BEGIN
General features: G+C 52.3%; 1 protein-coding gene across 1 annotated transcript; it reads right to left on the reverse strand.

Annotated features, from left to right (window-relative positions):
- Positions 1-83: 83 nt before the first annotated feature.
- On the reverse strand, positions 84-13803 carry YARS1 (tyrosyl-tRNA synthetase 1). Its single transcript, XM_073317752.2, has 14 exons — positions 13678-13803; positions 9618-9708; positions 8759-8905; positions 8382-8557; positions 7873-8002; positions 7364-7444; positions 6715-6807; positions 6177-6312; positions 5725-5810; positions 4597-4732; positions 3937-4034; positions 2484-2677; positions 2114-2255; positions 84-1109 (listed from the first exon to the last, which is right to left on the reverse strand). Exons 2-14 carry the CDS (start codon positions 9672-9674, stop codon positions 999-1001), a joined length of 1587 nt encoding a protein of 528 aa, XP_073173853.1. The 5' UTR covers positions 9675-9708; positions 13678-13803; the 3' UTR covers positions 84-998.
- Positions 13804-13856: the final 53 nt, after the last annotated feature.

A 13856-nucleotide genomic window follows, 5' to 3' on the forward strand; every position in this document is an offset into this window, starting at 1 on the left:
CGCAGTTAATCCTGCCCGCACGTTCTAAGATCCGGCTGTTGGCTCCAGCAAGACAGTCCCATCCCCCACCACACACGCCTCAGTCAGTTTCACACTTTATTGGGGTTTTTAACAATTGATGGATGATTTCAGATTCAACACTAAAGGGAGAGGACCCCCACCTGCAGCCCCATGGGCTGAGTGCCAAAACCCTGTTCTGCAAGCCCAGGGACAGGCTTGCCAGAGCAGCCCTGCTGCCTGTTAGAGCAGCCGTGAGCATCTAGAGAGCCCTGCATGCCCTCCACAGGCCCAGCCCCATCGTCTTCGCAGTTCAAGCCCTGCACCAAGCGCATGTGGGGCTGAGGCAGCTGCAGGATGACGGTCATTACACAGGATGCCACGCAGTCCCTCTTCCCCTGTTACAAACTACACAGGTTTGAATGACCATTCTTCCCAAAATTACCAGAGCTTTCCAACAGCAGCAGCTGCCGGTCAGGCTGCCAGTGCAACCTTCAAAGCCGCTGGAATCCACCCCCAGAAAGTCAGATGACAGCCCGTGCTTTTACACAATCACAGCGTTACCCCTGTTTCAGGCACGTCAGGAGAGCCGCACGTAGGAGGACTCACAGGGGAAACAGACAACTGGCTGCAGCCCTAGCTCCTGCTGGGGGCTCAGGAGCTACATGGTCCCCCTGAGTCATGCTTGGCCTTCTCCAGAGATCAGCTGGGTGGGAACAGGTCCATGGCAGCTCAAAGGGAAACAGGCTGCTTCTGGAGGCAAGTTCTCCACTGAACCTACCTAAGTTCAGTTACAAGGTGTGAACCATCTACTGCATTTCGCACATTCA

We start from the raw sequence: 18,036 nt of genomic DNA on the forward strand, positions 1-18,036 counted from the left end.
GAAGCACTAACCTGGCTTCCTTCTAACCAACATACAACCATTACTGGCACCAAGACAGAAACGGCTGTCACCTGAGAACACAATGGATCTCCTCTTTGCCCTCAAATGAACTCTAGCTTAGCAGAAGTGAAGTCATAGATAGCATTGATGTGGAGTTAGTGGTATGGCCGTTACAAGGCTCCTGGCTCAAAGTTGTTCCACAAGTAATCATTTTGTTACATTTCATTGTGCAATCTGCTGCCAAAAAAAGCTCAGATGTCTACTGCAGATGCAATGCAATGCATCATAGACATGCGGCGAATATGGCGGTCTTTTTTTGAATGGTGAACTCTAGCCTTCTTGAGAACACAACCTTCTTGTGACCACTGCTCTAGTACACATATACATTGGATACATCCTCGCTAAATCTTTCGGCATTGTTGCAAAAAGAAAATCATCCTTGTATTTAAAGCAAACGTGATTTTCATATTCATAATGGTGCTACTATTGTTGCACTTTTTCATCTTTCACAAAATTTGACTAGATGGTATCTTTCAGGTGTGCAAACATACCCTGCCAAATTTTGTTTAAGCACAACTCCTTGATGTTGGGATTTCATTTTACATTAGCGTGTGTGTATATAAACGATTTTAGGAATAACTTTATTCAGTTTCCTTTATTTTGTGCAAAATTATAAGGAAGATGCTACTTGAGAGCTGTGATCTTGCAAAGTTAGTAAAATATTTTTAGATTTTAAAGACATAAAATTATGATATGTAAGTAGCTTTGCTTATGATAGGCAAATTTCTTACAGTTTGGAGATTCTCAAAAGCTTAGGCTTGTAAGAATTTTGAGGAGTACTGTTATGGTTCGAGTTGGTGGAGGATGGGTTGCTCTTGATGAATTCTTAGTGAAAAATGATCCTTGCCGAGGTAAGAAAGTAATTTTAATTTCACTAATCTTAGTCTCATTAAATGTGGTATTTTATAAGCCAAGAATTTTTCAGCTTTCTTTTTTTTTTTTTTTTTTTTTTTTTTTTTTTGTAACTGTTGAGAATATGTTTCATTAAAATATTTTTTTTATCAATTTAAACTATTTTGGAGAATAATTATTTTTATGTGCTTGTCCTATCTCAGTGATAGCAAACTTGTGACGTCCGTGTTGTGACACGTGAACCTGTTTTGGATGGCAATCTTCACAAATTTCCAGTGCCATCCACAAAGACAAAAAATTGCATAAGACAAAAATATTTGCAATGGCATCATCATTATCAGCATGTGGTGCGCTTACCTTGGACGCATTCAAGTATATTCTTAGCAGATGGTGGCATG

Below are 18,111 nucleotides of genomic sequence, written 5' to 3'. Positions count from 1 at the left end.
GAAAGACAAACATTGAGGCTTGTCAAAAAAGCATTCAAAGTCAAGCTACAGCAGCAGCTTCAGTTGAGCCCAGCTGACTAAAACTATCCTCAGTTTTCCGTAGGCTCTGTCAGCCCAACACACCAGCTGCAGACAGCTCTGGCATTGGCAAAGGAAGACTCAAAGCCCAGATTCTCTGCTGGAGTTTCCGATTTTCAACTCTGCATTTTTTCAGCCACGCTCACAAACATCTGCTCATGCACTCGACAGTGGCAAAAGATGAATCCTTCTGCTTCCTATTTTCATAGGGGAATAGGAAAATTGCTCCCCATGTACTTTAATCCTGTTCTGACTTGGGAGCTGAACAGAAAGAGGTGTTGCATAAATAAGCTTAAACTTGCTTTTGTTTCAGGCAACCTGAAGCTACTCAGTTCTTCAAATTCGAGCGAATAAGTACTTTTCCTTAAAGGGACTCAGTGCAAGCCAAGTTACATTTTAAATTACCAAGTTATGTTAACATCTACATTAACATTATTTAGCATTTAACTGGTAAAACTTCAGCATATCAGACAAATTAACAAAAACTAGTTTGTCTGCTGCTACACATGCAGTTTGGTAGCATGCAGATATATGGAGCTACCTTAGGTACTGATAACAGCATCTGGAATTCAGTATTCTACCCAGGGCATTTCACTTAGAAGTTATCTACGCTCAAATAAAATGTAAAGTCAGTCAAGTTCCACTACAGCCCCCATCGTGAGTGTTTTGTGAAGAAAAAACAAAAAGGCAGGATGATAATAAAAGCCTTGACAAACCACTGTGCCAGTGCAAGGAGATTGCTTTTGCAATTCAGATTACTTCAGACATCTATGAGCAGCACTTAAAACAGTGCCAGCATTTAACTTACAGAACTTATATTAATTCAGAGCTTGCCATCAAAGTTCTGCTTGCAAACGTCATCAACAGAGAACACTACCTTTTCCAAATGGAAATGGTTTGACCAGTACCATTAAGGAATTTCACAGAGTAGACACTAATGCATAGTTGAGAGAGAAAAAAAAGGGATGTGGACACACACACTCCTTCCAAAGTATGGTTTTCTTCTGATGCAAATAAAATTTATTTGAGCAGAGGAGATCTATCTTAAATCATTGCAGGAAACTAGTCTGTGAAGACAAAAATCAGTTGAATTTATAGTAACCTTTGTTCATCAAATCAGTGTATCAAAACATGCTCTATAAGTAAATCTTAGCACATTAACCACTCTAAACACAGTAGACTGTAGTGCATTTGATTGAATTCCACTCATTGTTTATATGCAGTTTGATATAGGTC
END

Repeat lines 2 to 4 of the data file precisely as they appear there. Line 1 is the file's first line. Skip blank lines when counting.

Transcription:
Annotated features, from left to right (window-relative positions):
- Positions 1-83: 83 nt before the first annotated feature.
- On the reverse strand, positions 84-13803 carry YARS1 (tyrosyl-tRNA synthetase 1). Its single transcript, XM_073317752.2, has 14 exons — positions 13678-13803; positions 9618-9708; positions 8759-8905; positions 8382-8557; positions 7873-8002; positions 7364-7444; positions 6715-6807; positions 6177-6312; positions 5725-5810; positions 4597-4732; positions 3937-4034; positions 2484-2677; positions 2114-2255; positions 84-1109 (listed from the first exon to the last, which is right to left on the reverse strand). Exons 2-14 carry the CDS (start codon positions 9672-9674, stop codon positions 999-1001), a joined length of 1587 nt encoding a protein of 528 aa, XP_073173853.1. The 5' UTR covers positions 9675-9708; positions 13678-13803; the 3' UTR covers positions 84-998.